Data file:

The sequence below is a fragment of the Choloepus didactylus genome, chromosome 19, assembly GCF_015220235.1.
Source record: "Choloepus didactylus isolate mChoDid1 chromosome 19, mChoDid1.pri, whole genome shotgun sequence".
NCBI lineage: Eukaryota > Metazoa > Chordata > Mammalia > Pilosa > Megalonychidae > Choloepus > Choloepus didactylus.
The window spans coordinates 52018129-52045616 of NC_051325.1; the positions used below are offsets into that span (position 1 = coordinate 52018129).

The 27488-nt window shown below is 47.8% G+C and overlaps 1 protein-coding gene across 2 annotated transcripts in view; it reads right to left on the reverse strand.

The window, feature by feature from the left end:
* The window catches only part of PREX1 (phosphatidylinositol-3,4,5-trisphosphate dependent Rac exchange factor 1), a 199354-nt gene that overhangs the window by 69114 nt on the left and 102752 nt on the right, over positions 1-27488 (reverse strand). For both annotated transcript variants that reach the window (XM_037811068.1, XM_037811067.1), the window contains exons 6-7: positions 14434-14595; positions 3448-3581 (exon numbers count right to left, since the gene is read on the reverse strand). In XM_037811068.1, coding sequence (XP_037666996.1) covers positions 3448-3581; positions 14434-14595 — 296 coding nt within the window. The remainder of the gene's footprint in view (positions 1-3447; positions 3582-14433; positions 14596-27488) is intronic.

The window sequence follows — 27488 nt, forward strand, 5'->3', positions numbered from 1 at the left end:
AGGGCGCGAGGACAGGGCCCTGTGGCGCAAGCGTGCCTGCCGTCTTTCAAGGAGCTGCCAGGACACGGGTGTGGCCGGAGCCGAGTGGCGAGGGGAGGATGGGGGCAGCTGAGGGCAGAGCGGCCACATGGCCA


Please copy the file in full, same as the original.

The sequence below is a fragment of the Choloepus didactylus genome, chromosome 19, assembly GCF_015220235.1.
Source record: "Choloepus didactylus isolate mChoDid1 chromosome 19, mChoDid1.pri, whole genome shotgun sequence".
NCBI lineage: Eukaryota > Metazoa > Chordata > Mammalia > Pilosa > Megalonychidae > Choloepus > Choloepus didactylus.
The window spans coordinates 52018129-52045616 of NC_051325.1; the positions used below are offsets into that span (position 1 = coordinate 52018129).

The 27488-nt window shown below is 47.8% G+C and overlaps 1 protein-coding gene across 2 annotated transcripts in view; it reads right to left on the reverse strand.

The window, feature by feature from the left end:
* The window catches only part of PREX1 (phosphatidylinositol-3,4,5-trisphosphate dependent Rac exchange factor 1), a 199354-nt gene that overhangs the window by 69114 nt on the left and 102752 nt on the right, over positions 1-27488 (reverse strand). For both annotated transcript variants that reach the window (XM_037811068.1, XM_037811067.1), the window contains exons 6-7: positions 14434-14595; positions 3448-3581 (exon numbers count right to left, since the gene is read on the reverse strand). In XM_037811068.1, coding sequence (XP_037666996.1) covers positions 3448-3581; positions 14434-14595 — 296 coding nt within the window. The remainder of the gene's footprint in view (positions 1-3447; positions 3582-14433; positions 14596-27488) is intronic.

The window sequence follows — 27488 nt, forward strand, 5'->3', positions numbered from 1 at the left end:
AGGGCGCGAGGACAGGGCCCTGTGGCGCAAGCGTGCCTGCCGTCTTTCAAGGAGCTGCCAGGACACGGGTGTGGCCGGAGCCGAGTGGCGAGGGGAGGATGGGGGCAGCTGAGGGCAGAGCGGCCACATGGCCA